UK’s Power Getting Greener – But Is It Any More Reliable?
Whilst we’ve reported on the instability of National Grid power supplies a great deal, some good news comes in the form of a recent article in The Guardian which states that a record 46% of the UK’s electricity was generated by clean energy sources last year. According to official figures, low-carbon energy sources accounted for nearly half of the country’s electricity supply, outstripping coal for the first time.
In all, renewable sources, which include onshore and offshore wind, solar farms, hydroelectric dams and biomass accounted for 25% of the UK’s overall electricity. Quite rightly so, the government is determined to phase out polluting coal-fired power stations by 2025, but only if new gas plants can be brought into service to meet demands, something which does not seem to be the case. With generation capacity down and reserve power levels at their lowest for a long time, some of this fall has been offset by new renewables, but using wind as an example, power is only there when weather conditions are favourable. No wind equates to no electricity and very high winds also results in wind farms being taken offline.
Meanwhile in London, the UK government toils with the decision-making process surrounding the much debated Hinckley nuclear power station. French energy giant, EDF, hopes to get the go-ahead for the £18 billion project which could provide an entire fifth of the UK’s electricity demands. However, concerns over the safety of nuclear energy make gas a more favourable option fore many. Gas plants can be built at a fraction of the cost of nuclear plants and the government is eager for more to be brought online over the next few years, and yet, no new gas plants have in fact come online since 2013. We’ve also highlighted the increasing availability of biogas in recent weeks and shentongroup played a roll in this year’s UK AD & Biogas, showcasing Combined Heat and Power units that run on cheaper, greener biogas.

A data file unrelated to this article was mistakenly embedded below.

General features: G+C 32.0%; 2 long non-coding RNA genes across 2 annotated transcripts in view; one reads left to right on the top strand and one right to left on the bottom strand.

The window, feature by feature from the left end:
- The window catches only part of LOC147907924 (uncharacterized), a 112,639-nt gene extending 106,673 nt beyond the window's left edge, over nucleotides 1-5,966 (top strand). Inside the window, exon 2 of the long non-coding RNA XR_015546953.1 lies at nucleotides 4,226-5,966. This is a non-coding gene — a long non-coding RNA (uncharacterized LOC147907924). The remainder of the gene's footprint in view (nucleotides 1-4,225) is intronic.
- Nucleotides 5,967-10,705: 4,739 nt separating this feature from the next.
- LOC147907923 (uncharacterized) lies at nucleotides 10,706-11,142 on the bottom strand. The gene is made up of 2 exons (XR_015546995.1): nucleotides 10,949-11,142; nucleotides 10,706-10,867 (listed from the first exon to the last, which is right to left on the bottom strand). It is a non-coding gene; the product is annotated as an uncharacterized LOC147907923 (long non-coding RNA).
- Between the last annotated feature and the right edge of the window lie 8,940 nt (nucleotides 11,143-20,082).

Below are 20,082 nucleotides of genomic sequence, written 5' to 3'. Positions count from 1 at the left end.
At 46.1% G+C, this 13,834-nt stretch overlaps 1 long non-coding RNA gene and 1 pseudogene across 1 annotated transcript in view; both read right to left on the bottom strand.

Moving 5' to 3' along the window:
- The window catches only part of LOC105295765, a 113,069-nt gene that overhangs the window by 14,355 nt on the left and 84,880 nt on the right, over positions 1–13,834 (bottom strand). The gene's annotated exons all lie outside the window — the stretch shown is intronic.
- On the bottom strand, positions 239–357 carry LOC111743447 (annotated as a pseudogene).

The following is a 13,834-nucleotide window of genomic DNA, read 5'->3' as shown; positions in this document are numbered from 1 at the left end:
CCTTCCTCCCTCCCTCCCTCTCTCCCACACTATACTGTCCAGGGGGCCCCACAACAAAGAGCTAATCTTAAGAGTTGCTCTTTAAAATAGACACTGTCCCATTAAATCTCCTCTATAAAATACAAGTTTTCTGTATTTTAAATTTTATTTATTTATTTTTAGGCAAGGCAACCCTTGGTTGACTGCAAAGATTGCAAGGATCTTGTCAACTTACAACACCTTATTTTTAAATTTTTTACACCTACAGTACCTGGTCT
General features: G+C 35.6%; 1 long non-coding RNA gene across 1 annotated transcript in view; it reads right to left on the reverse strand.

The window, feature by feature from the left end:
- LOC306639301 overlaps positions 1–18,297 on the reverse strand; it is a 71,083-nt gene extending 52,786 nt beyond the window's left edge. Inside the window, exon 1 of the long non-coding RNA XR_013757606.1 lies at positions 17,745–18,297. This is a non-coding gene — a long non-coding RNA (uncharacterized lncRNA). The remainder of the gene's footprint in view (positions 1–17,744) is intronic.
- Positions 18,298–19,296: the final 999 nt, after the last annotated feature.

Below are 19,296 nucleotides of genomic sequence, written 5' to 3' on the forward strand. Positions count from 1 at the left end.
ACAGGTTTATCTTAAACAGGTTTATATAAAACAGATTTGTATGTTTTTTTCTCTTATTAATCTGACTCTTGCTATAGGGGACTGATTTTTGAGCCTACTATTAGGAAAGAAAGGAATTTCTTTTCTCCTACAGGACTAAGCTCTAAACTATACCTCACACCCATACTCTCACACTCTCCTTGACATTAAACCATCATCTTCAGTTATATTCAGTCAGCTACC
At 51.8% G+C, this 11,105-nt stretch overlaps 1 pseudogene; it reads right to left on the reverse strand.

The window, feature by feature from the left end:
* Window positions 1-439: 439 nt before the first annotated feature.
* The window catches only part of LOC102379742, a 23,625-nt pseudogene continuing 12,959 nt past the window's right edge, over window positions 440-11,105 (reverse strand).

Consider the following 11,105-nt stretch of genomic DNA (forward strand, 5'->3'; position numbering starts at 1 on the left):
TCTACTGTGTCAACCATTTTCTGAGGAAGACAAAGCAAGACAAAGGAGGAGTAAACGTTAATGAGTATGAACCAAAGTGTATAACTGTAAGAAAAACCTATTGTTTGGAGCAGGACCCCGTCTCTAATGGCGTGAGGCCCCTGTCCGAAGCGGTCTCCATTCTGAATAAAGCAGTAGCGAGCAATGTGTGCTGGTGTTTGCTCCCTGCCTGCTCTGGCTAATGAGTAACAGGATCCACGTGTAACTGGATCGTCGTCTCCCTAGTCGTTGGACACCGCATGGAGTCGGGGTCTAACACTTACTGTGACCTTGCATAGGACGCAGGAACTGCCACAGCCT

So the push towards greener electricity is certainly underway, albeit slowly. Whether or not Hinckley gets the go ahead, it will not be producing electricity for a good number of years in any case. With coal power stations closing at a greater rate that gas power stations are coming into service, we arrive back to the issue of potential blackouts and power cuts this approaching winter. To secure your organisation’s power supplies, regardless of National Grid power supplies, discuss your continuous power options with the experts. Speak to shentongroup today (click).